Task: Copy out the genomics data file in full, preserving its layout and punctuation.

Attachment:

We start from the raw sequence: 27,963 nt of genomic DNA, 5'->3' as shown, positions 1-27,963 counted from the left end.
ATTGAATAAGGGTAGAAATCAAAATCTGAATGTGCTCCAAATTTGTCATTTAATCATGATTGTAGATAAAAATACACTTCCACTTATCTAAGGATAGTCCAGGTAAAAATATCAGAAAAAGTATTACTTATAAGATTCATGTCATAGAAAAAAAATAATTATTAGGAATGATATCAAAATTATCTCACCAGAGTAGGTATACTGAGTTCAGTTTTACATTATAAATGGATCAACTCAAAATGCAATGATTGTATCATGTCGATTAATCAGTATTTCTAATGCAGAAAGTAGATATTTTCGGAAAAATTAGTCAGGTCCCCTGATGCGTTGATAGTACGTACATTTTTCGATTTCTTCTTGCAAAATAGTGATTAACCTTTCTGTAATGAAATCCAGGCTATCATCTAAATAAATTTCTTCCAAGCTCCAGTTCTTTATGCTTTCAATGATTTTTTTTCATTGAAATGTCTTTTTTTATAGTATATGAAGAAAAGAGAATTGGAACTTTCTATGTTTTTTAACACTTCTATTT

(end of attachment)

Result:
We start from the raw sequence: 27,963 nt of genomic DNA, 5'->3' as shown, positions 1-27,963 counted from the left end.
ATTGAATAAGGGTAGAAATCAAAATCTGAATGTGCTCCAAATTTGTCATTTAATCATGATTGTAGATAAAAATACACTTCCACTTATCTAAGGATAGTCCAGGTAAAAATATCAGAAAAAGTATTACTTATAAGATTCATGTCATAGAAAAAAAATAATTATTAGGAATGATATCAAAATTATCTCACCAGAGTAGGTATACTGAGTTCAGTTTTACATTATAAATGGATCAACTCAAAATGCAATGATTGTATCATGTCGATTAATCAGTATTTCTAATGCAGAAAGTAGATATTTTCGGAAAAATTAGTCAGGTCCCCTGATGCGTTGATAGTACGTACATTTTTCGATTTCTTCTTGCAAAATAGTGATTAACCTTTCTGTAATGAAATCCAGGCTATCATCTAAATAAATTTCTTCCAAGCTCCAGTTCTTTATGCTTTCAATGATTTTTTTTCATTGAAATGTCTTTTTTTATAGTATATGAAGAAAAGAGAATTGGAACTTTCTATGTTTTTTAACACTTCTATTT